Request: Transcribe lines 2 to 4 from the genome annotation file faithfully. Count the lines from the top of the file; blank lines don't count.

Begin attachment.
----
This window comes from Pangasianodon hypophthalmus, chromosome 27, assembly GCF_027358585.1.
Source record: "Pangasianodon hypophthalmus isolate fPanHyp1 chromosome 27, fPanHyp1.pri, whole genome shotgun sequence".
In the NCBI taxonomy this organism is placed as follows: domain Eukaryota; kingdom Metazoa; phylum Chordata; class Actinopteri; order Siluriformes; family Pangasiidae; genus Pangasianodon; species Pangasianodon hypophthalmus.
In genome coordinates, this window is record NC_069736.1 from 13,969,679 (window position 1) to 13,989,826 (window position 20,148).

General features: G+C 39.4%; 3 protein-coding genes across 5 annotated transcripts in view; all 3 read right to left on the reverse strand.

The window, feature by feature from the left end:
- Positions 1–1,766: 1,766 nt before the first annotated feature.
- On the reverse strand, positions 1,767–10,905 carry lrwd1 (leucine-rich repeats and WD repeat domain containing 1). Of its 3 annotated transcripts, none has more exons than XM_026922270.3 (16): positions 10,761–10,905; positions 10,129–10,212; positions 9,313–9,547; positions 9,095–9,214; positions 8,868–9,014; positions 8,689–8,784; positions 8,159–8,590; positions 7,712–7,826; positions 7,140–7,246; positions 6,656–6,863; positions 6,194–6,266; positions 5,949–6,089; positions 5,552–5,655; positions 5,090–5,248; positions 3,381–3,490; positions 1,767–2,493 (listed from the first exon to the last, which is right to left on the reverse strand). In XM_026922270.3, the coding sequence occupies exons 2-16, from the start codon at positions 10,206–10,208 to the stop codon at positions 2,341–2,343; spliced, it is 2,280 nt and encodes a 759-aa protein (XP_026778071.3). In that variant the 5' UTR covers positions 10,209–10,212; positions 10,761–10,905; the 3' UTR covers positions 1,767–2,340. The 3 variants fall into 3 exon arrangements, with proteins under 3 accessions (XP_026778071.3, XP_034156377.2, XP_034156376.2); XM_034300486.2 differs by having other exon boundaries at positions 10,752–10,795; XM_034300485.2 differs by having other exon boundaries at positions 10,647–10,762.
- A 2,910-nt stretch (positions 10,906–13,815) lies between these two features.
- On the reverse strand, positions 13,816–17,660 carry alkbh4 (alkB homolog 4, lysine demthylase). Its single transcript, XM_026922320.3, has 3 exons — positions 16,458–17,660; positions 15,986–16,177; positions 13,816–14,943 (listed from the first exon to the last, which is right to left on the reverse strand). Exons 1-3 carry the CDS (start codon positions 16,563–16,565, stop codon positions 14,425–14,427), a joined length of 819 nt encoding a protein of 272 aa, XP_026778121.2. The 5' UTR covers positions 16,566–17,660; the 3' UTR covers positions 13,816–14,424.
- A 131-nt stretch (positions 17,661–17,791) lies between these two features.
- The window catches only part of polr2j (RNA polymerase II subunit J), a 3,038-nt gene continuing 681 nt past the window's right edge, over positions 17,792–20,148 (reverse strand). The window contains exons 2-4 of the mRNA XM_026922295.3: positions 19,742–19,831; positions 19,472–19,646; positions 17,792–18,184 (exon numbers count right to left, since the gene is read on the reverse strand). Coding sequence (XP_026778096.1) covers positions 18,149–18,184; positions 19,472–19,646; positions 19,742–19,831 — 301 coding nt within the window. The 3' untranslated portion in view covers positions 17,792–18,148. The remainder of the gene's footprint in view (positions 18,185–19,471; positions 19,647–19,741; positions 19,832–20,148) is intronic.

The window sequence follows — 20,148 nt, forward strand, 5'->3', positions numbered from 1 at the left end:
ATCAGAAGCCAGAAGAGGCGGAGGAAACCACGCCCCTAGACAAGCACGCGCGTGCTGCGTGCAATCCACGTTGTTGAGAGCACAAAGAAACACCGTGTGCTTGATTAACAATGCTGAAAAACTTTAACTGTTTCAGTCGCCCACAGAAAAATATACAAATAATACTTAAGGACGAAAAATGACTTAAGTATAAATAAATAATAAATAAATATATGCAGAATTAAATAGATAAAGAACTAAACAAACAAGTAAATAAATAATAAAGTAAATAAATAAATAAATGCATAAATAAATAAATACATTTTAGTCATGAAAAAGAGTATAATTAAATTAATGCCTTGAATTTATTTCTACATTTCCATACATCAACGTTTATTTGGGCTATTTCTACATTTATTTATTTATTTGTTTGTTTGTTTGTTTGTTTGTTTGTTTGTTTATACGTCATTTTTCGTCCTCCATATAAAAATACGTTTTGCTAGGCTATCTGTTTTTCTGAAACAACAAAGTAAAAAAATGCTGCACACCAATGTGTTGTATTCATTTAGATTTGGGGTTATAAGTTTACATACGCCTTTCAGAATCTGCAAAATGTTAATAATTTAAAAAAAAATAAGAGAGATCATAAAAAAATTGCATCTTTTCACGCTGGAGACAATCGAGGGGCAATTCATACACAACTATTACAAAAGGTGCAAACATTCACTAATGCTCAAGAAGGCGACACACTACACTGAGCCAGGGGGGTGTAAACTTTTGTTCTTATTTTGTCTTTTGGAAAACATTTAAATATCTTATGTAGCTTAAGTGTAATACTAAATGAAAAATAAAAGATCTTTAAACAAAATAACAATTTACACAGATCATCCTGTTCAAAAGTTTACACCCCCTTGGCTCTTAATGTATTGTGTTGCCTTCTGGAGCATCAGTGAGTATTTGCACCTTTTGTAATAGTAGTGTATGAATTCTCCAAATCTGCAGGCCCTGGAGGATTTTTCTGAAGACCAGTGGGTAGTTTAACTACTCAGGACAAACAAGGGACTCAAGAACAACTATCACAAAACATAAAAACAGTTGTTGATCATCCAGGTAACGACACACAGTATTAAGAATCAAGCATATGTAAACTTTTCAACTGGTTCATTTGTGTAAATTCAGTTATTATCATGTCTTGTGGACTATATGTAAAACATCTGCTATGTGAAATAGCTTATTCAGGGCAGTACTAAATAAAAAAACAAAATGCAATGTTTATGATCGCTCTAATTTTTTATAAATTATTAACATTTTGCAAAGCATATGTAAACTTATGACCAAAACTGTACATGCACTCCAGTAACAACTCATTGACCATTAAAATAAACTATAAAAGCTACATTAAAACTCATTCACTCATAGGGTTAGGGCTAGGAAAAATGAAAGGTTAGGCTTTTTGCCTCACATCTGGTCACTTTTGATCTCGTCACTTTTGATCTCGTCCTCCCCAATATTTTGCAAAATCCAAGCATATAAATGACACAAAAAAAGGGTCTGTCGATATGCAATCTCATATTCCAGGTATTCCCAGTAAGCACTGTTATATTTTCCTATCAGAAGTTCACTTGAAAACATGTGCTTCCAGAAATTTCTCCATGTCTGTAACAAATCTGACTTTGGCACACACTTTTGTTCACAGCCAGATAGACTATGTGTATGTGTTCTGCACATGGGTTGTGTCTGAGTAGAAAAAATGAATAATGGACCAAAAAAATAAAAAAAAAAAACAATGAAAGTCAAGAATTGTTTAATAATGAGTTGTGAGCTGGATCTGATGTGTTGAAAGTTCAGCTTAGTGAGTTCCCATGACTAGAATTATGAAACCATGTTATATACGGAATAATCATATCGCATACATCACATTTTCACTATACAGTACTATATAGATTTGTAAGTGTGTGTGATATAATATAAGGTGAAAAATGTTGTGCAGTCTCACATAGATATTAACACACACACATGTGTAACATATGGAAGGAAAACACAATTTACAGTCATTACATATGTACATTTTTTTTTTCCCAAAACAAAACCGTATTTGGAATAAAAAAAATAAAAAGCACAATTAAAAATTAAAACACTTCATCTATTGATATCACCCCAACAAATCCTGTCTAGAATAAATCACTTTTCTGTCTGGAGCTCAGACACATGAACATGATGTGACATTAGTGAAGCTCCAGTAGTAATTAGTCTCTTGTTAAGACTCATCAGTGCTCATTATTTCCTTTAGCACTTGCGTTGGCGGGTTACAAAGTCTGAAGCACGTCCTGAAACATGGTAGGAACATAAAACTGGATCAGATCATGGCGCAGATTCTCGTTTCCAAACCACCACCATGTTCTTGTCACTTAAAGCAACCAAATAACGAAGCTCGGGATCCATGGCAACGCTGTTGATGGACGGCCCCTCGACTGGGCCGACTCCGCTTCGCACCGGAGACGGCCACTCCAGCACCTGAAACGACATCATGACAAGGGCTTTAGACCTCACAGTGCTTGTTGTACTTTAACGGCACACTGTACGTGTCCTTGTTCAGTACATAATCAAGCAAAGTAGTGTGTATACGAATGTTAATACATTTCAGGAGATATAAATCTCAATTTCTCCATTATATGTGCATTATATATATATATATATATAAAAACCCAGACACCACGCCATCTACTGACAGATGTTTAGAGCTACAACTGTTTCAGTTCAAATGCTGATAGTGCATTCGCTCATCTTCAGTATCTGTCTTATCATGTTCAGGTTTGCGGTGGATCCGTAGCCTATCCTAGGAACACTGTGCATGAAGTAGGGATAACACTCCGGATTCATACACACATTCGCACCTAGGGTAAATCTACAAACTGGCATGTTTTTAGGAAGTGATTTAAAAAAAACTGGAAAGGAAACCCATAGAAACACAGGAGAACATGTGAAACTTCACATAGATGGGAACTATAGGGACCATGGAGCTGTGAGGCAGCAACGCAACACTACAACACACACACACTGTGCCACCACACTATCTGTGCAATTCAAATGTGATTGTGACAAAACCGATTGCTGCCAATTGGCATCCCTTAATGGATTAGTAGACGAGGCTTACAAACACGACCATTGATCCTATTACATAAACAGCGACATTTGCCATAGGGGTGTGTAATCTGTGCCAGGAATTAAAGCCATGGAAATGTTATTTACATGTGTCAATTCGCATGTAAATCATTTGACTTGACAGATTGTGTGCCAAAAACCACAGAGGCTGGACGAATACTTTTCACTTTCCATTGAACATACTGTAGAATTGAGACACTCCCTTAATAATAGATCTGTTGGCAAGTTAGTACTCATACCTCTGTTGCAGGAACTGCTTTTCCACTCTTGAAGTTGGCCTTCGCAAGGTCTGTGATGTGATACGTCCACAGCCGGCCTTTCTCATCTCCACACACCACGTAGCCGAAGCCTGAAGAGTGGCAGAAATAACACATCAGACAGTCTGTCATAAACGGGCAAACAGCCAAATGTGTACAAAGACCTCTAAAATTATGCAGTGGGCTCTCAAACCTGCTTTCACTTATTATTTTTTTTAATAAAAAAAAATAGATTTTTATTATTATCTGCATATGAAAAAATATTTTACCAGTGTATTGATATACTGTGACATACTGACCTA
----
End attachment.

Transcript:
Source record: "Pangasianodon hypophthalmus isolate fPanHyp1 chromosome 27, fPanHyp1.pri, whole genome shotgun sequence".
In the NCBI taxonomy this organism is placed as follows: domain Eukaryota; kingdom Metazoa; phylum Chordata; class Actinopteri; order Siluriformes; family Pangasiidae; genus Pangasianodon; species Pangasianodon hypophthalmus.
In genome coordinates, this window is record NC_069736.1 from 13,969,679 (window position 1) to 13,989,826 (window position 20,148).